Minor Injury Guideline: Punitive And Unjust Law

By Alexander Voudouris | December 9, 2013

Toronto Personal Injury Lawyer Alex Voudouris: On September 1, 2010, the Ontario Government radically changed the Statutory Accident Benefits Schedule (SABS), to the detriment of all accident victims. For example, medical and rehabilitation limits were reduced from the non-catastrophically injured limit of $100,000 to $3,500, if someone has sustained an impairment that is predominantly a Minor Injury as defined in the SABS and the Minor Injury Guideline (MIG).

Additionally, if one were considered a “MIG,” then they would be disentitled to claim attendant care benefits. Other than the obvious, the problem with the Minor Injury Guideline is that it potentially encompasses Major Injuries, such as a 99% tear to every muscle, tendon or ligament in your body.

Since coming into force, insurance companies have reportedly slotted some 85% of all accident benefit claimants into the MIG. Personally, I had a client who was catatonic as a result of a motor vehicle accident, and for months the insurer claimed he was simply a MIG. So it was a pleasant surprise when the Financial Services Commission of Ontario released its first ever decision concerning the MIG, in the case of Scarlett and Belair. In the decision, Arbitrator John Wilson essentially turned the MIG on its head, and ruled:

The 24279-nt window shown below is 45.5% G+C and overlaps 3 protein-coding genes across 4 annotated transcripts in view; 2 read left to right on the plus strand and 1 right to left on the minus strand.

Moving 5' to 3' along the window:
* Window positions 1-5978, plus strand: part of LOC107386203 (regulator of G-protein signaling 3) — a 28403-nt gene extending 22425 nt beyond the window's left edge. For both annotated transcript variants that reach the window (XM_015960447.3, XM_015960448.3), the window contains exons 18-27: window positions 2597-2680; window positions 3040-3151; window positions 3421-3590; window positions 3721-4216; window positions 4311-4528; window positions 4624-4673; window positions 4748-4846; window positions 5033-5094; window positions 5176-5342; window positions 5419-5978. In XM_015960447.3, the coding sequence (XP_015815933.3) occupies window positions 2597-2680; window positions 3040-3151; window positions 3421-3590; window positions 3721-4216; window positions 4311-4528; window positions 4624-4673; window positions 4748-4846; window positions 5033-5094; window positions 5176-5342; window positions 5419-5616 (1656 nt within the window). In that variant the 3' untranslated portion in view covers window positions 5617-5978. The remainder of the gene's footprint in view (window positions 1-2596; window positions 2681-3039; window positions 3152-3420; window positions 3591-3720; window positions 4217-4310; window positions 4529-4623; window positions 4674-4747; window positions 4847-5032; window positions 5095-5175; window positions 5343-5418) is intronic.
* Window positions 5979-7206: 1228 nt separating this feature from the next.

1. The MIG is an exclusionary clause, and as such all accident benefit claimants are automatically outside the MIG unless the insurer proves otherwise.

2. TMJ (Temporomandibular joint; found in the jaw) and chronic pain will keep accident victims outside the MIG.

3. Compelling evidence as required by the MIG, in terms of establishing a pre-existing medical condition is a barrier to recovery in the MIG, means evidence on a balance of probabilities.

4. Insurers are prohibited from taking a cookie-cutter approach to every claimant.

5. The MIG, being a Guideline, is only interpretive, and not binding.

While the Scarlett decision is great news for accident victims, the time for rejoicing is not upon us yet. Nearly every insurer is ignoring the decision, and Belair has appealed it.

I have now been asked by Mr. Scarlett’s original law firm to co-counsel the appeal, which was heard on September 10th, 2013. If all goes well, it may be possible to have a decision by year’s end. Until then, accident victims will continue to be re-victimized by this wholly punitive and unjust law.

Pace’s personal injury lawyers have been helping accident victims since 1980.